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What is an Interim Hearing?

A trial, also commonly referred to as a hearing, is a contested proceeding that determines an outcome for the parties. In respect of Family Law matters, this will usually involve parties that have separated and require judicial determination for parenting and/or property matters. A final hearing leads to orders made on a final basis, where parties are not required to attend Court on any further occasions. An interim hearing is held when it is necessary to determine urgent or temporary matters. It results in interim orders, which remain in force until the final hearing.

When filing a family law Application in the Federal Circuit and Family Court of Australia (FCFCA), a party must advise the Registry whether they are intending to seek Interim Orders as well as final orders. Any orders sought are set out on the Application.

When is an Interim Hearing required?

Interim Hearings most commonly occur in urgent circumstances.

Parenting matters

In parenting matters, an Interim Hearing may be required if one party believes that the current arrangements place the subject children at an unacceptable risk of harm. An Interim Hearing may also be used where parties are unable to reach an agreement for parenting arrangements in the short term. In most cases, an Interim Hearing is not required when parties are able to reach an agreement. Such an agreement is formalised with Interim Consent Orders.

An Interim Hearing may also be used to obtain Orders to monitor behaviour and progress the matter, such as:

  • Drug testing;
  • Recovery Order;
  • Restraints on certain behaviours;
  • Family Report and/or Child Inclusive Conference; and/or
  • Appointment of an Independent Children’s Lawyer.

Property matters

In respect of property matters, an Interim Hearing will often be required in the following circumstances:

  • Where a party is seeking Sole Occupancy of the former family home;
  • Where a party requires interim and/or urgent spousal maintenance;
  • Where a party seeks injunctions and/or restraints, to restrict a party from disposing of any assets/property;
  • Where a party has failed to disclose a particular financial resource/asset; and/or
  • Where a party is seeking a valuation.

Directions will be made by the Court, in order to guide the conduct of the parties and ensure that a particular task is undertaken.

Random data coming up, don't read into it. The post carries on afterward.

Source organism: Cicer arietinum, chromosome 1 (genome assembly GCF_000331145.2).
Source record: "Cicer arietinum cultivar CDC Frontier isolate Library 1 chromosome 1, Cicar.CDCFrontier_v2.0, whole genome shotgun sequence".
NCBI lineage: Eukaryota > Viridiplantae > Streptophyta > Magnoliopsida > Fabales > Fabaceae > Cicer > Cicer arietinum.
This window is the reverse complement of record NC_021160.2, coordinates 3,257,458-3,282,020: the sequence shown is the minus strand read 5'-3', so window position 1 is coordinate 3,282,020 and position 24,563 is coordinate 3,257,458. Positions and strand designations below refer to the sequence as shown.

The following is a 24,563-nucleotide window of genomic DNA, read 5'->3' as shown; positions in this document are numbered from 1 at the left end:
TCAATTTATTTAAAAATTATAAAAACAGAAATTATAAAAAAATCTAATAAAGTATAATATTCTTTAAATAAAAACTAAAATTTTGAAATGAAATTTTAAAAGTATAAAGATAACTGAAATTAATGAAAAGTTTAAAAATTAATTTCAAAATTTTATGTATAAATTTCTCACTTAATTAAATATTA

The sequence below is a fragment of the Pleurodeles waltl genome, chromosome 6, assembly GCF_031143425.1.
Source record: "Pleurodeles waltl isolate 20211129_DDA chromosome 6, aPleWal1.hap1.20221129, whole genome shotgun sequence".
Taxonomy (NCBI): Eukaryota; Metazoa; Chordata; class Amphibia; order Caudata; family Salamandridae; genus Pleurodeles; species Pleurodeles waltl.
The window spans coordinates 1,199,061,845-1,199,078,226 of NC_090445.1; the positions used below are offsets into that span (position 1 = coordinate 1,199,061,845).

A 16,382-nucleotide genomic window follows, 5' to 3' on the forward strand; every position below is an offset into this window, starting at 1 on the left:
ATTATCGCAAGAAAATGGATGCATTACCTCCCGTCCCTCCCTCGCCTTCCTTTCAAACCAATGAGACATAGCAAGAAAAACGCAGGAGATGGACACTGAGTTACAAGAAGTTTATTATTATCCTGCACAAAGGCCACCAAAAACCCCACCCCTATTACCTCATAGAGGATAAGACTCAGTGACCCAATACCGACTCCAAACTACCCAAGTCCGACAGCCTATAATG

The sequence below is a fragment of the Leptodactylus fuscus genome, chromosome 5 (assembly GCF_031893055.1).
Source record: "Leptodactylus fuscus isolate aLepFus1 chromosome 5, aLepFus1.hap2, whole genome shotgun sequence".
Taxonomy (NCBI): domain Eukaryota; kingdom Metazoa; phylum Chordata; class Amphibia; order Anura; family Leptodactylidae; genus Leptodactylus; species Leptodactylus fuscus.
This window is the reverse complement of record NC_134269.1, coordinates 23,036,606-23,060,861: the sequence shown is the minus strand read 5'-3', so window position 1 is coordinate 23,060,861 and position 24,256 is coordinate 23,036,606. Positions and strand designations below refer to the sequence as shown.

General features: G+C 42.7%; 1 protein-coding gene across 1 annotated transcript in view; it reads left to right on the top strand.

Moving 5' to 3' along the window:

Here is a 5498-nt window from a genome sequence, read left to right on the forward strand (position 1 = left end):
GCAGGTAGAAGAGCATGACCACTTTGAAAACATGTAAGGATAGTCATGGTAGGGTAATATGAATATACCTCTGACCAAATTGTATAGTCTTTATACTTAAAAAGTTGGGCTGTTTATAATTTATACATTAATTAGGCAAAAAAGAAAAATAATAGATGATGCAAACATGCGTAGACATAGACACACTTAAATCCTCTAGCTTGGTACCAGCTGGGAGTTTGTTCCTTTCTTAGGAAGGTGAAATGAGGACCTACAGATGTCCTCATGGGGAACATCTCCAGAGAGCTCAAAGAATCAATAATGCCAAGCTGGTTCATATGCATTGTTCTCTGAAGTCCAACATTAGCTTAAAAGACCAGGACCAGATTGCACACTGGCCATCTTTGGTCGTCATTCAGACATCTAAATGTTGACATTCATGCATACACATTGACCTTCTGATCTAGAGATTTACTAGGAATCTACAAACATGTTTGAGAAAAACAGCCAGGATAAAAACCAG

What if my matter is listed for Interim Hearing?

If you are required to attend an Interim Hearing, it is highly recommended that you have the support, assistance and advice of a legal representative. When a matter is listed for Interim Hearing all parties, including Independent Children’s Lawyers, are required to attend and participate unless the court orders otherwise.


In the Federal Circuit and Family Court of Australia (FCFCA), the rule of evidence is not strictly applied. At an Interim Hearing, there will generally be no cross-examination of the parties (unless there are special circumstances and leave is obtained by the Court). Evidence will be admitted into the Court record by way of Affidavit. As such, any information and evidence that you intend to rely upon at the Interim Hearing, should be included in your Affidavit material.

You may also wish to obtain relevant records by issuing subpoenas to bodies such as the Police, Department of Human Services and Bank records. Once these have been supplied to the Court and leave has been obtained, you may then seek to tender these records into evidence, in support of your position.

You may also wish to rely on expert reports, such as psychiatric reports, Family Reports and valuations, provided that these have been obtained in accordance with the relevant rules and procedures. However, at an Interim Hearing, it is very unlikely that these reports will be examined.

Once material is finalised, filed and served, and the matter is ready to progress to an Interim Hearing, parties will be required to attend. In some circumstances (generally those where there is a risk of harm or urgency), the matter may proceed ex parte (without a party being present) or where a party has not had the chance to file material.

During the Interim Hearing, the parties or their Legal Representatives, will read into evidence the material they intend to rely on. The parties will then make submissions in relation to their respective application.

How long is an Interim hearing?

An Interim Hearing, depending on the complexity of the matter, may last anywhere from 10 minutes to several hours. The Judge may deliver a decision on the day, or in complex matters, some time after. The Judge will generally be required to provide the reasons for the decision.

The Orders will later be published on the ComCourts portal.


If a party believes that they have grounds to lodge an appeal, they have 28 days to lodge a Notice of Appeal and supporting documentation and material with the Registry. An appeal outside of this time limit requires leave from the Court.

If you require legal advice or representation in a family law matter or in any other legal matter, please contact Go To Court Lawyers.


Brandon Begley

Brandon Begley is a solicitor in the Salisbury office in Brisbane. Brandon holds a Bachelor of Laws with Honours from the Queensland University of Technology and a Graduate Diploma in Legal Practice from the College of Law. He is admitted to practice in the Supreme Court of Queensland and the High Court of Australia. Brandon has previously worked in a community legal centre, as an advocate for survivors of domestic and family violence, in the areas of family law, domestic violence and child protection. He also has strong interests in civil law and property matters.

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